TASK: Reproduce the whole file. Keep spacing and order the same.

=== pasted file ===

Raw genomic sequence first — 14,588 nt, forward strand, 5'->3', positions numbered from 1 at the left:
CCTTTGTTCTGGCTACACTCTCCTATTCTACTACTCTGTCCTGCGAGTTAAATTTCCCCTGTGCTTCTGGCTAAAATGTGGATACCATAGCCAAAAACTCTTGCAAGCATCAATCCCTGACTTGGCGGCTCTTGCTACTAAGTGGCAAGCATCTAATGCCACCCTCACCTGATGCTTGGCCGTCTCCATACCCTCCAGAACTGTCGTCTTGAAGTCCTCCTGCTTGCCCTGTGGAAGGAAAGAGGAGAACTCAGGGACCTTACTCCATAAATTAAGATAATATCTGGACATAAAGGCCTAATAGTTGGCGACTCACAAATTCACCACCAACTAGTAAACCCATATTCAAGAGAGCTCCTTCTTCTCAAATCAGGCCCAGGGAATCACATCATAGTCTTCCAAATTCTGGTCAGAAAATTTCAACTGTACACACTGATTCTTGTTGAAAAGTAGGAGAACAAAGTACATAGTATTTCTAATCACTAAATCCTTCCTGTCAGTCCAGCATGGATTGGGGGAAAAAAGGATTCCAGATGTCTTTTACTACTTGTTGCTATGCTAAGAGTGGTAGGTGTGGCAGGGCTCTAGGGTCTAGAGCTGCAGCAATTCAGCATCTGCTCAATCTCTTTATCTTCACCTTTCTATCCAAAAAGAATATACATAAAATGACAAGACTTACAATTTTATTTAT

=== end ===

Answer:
Raw genomic sequence first — 14,588 nt, forward strand, 5'->3', positions numbered from 1 at the left:
CCTTTGTTCTGGCTACACTCTCCTATTCTACTACTCTGTCCTGCGAGTTAAATTTCCCCTGTGCTTCTGGCTAAAATGTGGATACCATAGCCAAAAACTCTTGCAAGCATCAATCCCTGACTTGGCGGCTCTTGCTACTAAGTGGCAAGCATCTAATGCCACCCTCACCTGATGCTTGGCCGTCTCCATACCCTCCAGAACTGTCGTCTTGAAGTCCTCCTGCTTGCCCTGTGGAAGGAAAGAGGAGAACTCAGGGACCTTACTCCATAAATTAAGATAATATCTGGACATAAAGGCCTAATAGTTGGCGACTCACAAATTCACCACCAACTAGTAAACCCATATTCAAGAGAGCTCCTTCTTCTCAAATCAGGCCCAGGGAATCACATCATAGTCTTCCAAATTCTGGTCAGAAAATTTCAACTGTACACACTGATTCTTGTTGAAAAGTAGGAGAACAAAGTACATAGTATTTCTAATCACTAAATCCTTCCTGTCAGTCCAGCATGGATTGGGGGAAAAAAGGATTCCAGATGTCTTTTACTACTTGTTGCTATGCTAAGAGTGGTAGGTGTGGCAGGGCTCTAGGGTCTAGAGCTGCAGCAATTCAGCATCTGCTCAATCTCTTTATCTTCACCTTTCTATCCAAAAAGAATATACATAAAATGACAAGACTTACAATTTTATTTAT